The Muppets Take Manhattan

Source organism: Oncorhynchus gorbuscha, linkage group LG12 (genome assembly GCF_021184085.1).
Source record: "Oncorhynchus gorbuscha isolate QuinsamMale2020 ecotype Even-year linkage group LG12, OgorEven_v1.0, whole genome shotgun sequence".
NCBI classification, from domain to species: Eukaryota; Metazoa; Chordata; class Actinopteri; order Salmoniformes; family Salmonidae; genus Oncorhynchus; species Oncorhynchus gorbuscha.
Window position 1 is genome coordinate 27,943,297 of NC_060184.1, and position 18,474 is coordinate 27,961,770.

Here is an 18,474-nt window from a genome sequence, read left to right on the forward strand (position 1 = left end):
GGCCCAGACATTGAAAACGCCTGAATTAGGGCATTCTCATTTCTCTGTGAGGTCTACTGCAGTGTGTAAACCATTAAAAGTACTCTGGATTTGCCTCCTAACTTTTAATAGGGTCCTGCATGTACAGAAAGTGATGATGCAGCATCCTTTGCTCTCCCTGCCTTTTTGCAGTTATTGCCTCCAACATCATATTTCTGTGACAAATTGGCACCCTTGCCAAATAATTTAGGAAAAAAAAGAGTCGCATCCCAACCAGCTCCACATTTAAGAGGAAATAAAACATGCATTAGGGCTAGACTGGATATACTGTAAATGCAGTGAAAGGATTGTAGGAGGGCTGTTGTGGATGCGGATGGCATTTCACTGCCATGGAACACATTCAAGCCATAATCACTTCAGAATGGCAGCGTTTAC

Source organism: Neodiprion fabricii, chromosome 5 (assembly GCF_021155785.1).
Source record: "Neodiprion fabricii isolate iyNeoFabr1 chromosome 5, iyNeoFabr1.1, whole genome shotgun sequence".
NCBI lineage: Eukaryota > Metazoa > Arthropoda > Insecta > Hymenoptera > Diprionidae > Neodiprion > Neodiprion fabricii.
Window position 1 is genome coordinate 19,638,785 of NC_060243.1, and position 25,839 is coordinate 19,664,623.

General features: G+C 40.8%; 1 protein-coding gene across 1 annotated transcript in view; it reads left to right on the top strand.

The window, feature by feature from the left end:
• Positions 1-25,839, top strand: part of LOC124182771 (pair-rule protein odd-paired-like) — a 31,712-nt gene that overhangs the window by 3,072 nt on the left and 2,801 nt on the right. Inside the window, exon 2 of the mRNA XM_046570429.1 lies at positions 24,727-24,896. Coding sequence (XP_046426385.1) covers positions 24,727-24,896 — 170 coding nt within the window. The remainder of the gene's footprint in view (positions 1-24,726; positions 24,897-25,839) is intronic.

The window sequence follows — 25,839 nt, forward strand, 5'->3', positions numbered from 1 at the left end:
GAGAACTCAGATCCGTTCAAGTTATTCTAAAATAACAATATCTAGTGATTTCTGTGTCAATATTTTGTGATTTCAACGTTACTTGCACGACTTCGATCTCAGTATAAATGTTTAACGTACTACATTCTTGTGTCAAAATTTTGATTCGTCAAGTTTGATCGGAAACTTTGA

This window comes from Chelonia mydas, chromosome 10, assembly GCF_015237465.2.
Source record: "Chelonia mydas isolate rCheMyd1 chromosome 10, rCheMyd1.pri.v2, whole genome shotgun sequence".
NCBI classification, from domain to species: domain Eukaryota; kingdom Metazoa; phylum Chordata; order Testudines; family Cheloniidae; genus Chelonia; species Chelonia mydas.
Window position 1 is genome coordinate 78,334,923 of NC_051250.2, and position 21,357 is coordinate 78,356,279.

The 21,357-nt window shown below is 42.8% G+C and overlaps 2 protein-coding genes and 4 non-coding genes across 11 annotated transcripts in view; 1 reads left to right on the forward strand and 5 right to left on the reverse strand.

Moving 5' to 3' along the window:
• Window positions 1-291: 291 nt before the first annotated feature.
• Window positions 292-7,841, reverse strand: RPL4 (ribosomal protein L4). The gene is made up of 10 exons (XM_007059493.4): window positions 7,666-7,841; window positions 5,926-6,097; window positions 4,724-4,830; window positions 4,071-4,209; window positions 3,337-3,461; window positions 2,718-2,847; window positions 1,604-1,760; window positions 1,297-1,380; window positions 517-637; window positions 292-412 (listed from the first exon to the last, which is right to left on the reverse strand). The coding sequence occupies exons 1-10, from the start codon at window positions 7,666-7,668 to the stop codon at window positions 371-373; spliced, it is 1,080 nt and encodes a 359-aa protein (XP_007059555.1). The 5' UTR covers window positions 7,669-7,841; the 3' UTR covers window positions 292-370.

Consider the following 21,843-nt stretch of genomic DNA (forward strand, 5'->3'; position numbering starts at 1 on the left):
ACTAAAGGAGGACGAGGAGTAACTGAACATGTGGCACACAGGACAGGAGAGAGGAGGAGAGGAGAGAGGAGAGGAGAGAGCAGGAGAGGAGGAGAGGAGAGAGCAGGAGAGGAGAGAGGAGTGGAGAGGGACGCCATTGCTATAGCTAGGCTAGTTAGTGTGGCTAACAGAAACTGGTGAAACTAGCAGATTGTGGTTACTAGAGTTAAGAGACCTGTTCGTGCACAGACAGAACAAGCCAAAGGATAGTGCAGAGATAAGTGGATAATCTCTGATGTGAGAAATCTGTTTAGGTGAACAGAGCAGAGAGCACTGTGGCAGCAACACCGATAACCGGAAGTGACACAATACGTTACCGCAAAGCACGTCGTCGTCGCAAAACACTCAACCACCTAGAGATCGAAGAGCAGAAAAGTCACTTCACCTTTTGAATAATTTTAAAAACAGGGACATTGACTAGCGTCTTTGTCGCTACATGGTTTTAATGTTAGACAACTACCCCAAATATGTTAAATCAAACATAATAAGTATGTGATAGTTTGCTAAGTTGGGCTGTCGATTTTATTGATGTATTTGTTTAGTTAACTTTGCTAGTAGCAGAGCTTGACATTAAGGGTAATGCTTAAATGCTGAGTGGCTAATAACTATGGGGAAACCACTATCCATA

The Muppets Take Manhattan (1984) is something of a bittersweet affair, marking not only Frank Oz's directorial debut but the final performance of Muppets creator Jim Henson as well. This third outing, the last in the original "Muppet Trilogy," lifts the majority of its plot straight from The Muppet Movie: Kermit the Frog and his friends have just graduated from college and move to New York, eager to break into the entertainment business. Their potential ticket to stardom is "Manhattan Melodies," a musical penned by Kermit, which his friends are sure will be a smash on Broadway. New York's an expensive place to live, however, and while Kermit continues marketing the script, the rest of the gang is forced to take odd jobs around the country to make ends meet. The movie gets sidetracked on a few occasions, with the main culprits being a ridiculous subplot involving a pointless case of amnesia, a sunny but ultimately unnecessary performance by Juliana Donald as Kermit's human sidekick Jenny (think Piper Perabo in The Adventures of Rocky and Bullwinkle), and a barrage of distracting celebrity cameos (Dabney Coleman, Gregory Hines, Linda Lavin, Joan Rivers and lots more) that repeatedly interrupt the flow of the story. It's also a little disappointing that the film splits up its characters for most of its running time; a lot of the Muppet magic is the result of the interactions between Kermit, Fozzie and the rest of the gang, and portions of the film suffer when they're separated. These grievances, however, are more than tempered by the wonderful new songs by composer Jeff Moss (including "Together Again" and "You Can't Take 'No' For an Answer"), the almost exotic and hauntingly beautiful New York backdrop, and the sheer spirit of fun that results every time any of our felt-covered friends are onscreen. Although not the best film in the series, The Muppets Take Manhattan's heart is in the right place: the tunes are catchy, the humor retains the zany, self-depreciating qualities of the earlier Muppet outings, and you'll even get to witness the origin of the popular Muppet Babies cartoon series via a hilarious flashback. (And hey, if that's still not enough to pique your interest, there's always the Fozzie Bear "nookie" scene.) Columbia TriStar presents The Muppets Take Manhattan in a beautiful anamorphic widescreen (1.85:1) transfer, with a pan-and-scan version offered on the same disc. (Note: the back of the box states that the widescreen version is on Side A and the full-frame version on Side B this is not true. The DVD contains both versions on the same side; the viewer selects the desired aspect ratio after inserting the disc.) The widescreen transfer looks terrific, containing none of the video softness and overly pink colors that marred The Muppet Movie's DVD release. Supplemental features include five brief interview clips with the late Jim Henson (which are entertaining without actually being informative), three "Muppetisms" (i.e., Muppet public service announcements, each imparting a different moral), four audio tracks (English, Spanish, French and Portuguese), seven optional subtitle tracks (English, French, Spanish, Portuguese, Chinese, Korean and Thai), and a trailer gallery (though Manhattan's own trailer is nowhere to be found). Keep-case.